are supplied to demystify symbolism (and the artwork in this
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Rebirth/transformation (mainly). Why? The butterfly
starts life as an earthbound caterpillar, goes into a cocoon,
dies to that life and then emerges as a brilliant butterfly.
This is such a notable part of the life span of the butterfly
that it becomes a focus for the symbolism. Connotations are
more like something that happens just once, as compared to
the PHOENIX--a continuous never-ending
rebirth process. The quick and fluttering life span of the
butterfly in addition to the beauteous aspect of the insect
also lead to its use as symbol for beauty and a commentary
on the very transitory nature of that beauty. But that's just
my thoughts, there are some VERY good thoughts on the subject
Posted: September 05, 2003.
Revised: April 19,004.
links to the (expert) quotes below:
Biedermann: Dictionary of Symbolism
Vollman: The Little Giant Encyclopedia
of Dream Symbols
Estés: Women Who Run With the Wolves
of Symbolism, p. 52-53
(Greek psyche, Latin papilo) A symbolic creature
in many cultures, standing in some contexts for beauty and
metamorphosis and in others for the transitory nature of happiness.
"The miracle of its successive life stages, of metamorphosis
from the larval existence of the plodding caterpillar to the
delicate beauty of the butterfly, has moved us deeply, becoming
a metaphor for the transformations undergone by our own souls:
this is one source of our hope that we may one day leave behind
our terrestrial prison and ascend into the eternal light of
the heavens" [Aeppli]. This is why butterflies often
adorn old tombstones. As it's Greek name indicates, the butterfly,
like the BIRD, is an analogue for the human soul (another
meaning for the Greek word psyche). In its "flightiness"
it resembles elves, genies, and cupids. Pixies, like dream
or fantasy figures, are often depicted with butterfly wings,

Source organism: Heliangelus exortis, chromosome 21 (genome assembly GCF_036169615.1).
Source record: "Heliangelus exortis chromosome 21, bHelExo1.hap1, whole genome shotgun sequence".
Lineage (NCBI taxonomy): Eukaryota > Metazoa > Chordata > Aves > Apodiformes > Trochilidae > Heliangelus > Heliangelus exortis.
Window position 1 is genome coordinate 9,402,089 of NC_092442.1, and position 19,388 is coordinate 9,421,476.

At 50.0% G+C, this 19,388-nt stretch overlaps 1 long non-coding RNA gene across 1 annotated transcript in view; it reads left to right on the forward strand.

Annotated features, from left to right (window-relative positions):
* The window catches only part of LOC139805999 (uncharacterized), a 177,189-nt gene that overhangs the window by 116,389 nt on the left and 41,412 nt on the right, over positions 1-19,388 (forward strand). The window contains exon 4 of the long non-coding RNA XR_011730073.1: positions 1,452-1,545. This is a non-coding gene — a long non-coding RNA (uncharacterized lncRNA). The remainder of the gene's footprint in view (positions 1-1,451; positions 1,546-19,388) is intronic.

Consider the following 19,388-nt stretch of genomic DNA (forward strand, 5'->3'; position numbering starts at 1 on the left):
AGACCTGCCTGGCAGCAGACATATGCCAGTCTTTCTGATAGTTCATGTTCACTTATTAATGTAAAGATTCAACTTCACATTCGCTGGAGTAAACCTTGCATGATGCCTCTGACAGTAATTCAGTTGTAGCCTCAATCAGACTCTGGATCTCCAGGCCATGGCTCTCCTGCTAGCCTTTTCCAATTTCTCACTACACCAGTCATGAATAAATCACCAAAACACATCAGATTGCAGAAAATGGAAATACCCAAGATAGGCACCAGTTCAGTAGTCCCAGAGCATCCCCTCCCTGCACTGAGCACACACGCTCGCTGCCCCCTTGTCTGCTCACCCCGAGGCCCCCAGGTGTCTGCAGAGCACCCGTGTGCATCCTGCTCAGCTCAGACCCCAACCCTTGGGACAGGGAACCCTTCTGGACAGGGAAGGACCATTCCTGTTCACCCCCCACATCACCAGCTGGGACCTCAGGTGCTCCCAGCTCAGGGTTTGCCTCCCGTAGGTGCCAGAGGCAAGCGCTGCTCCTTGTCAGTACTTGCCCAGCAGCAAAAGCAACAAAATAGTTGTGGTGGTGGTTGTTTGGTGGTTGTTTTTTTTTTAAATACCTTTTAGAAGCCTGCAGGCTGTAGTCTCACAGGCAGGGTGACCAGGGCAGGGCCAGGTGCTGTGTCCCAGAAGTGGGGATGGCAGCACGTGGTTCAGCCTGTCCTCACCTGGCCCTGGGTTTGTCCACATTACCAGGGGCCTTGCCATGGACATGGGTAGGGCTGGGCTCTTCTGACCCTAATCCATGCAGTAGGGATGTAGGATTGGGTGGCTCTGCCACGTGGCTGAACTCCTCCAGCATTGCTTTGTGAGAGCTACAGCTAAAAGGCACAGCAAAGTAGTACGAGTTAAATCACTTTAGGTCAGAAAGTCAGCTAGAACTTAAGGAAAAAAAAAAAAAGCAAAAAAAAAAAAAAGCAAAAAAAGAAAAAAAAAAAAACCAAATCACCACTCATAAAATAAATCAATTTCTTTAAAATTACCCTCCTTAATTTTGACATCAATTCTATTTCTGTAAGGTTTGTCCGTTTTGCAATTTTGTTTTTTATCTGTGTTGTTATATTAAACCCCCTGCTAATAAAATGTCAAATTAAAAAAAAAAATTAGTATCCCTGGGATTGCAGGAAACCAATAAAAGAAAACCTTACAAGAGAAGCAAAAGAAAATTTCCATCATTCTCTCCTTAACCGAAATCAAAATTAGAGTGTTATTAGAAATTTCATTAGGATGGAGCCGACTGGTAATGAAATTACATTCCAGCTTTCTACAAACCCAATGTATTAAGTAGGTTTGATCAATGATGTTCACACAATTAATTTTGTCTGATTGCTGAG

as is HYPNOS (Latin SOMNUS), the god of sleep. In depictions
of the earthly PARADISE, the soul placed by the Creator in
Adam is sometimes shown as having such wings.
Japan the butterfly is a symbol of young womanhood; two butterflies
dancing about one another mean marital happiness. In China,
on the other hand, the insect symbolizes a young man in love
and is portrayed drinking from the (female) FLOWERS and blossoms;
however, if the woman he loves dies, she may be represented
coming out of her grave as a butterfly. In combination with
the PLUM, the butterfly symbolizes longevity and beauty; when
used punningly (tieh is the word for "seventy";
hu-tieh, for "butterfly") it expresses the
wish that the recipient might reach the age of 70 (and is
often paired with a cat, mao, which is also the word
for "eighty"). In ancient Mexico the butterfly (in
Aztec papalotl, suggestive of the Latin papilio)
was one of the attributes of Xochipilli, the god of vegetation,
but also symbolized flickering firelight and was associated
with the SUN. The goddess Itzpapalotl, a butterfly surrounded
by STONE knives (itzli), was a night spirit associated
with fiery STARS and also a symbol of the souls of women who
had died in childbirth.
is a line of Japanese poetry expressing sorrow over the lost
pleasures of the past, a response to the maxim, "The
fallen blossom never returns to the branch"; "I
thought that the blossom had returned to the branch--alas,
it was only a butterfly." (See also JOAN OF ARC.)
Posted: September 05, 2003.
Expanded: March 06, 2004.
Little Giant Encyclopedia of Dream Symbols, p. 86
One's own transformation (from CATERPILLAR to butterfly);
also the image of inspired lightness and the soul of the child.
The image of the butterfly is that of "spiritus,"
the connection between mind and soul. In this sense, it is
a symbol for enthusiasm and salvation/happiness.
Posted: January 17, 2004.
Who Run With the Wolves, p. 211
Butterfly maiden is the female fertilizing force. Carrying
the pollen from one place to another, she cross-fertilizes,
just as the soul fertilizes mind with nightdreams, just as
archetypes fertilize the mundane world. She is the center.
She brings opposites together by taking a little from here
and putting it there. Transformation is no more complicated
than that. This is what she teaches. This is how the butterfly
does it. This is how the soul does it.
Woman mends the erroneous idea that transformation is only
for the tortured, the saintly, or only for the fabulously
strong. The Self need not carry mountains to transform. A
little is enough.
Posted: October 29, 2003.
Want to know more? Go out and pick up a copy of the book(s) quoted and expand your mind :) These are MY teachers, the people who teach me about symbolism :) I hope the supplied definitions help you understand the art found on this site.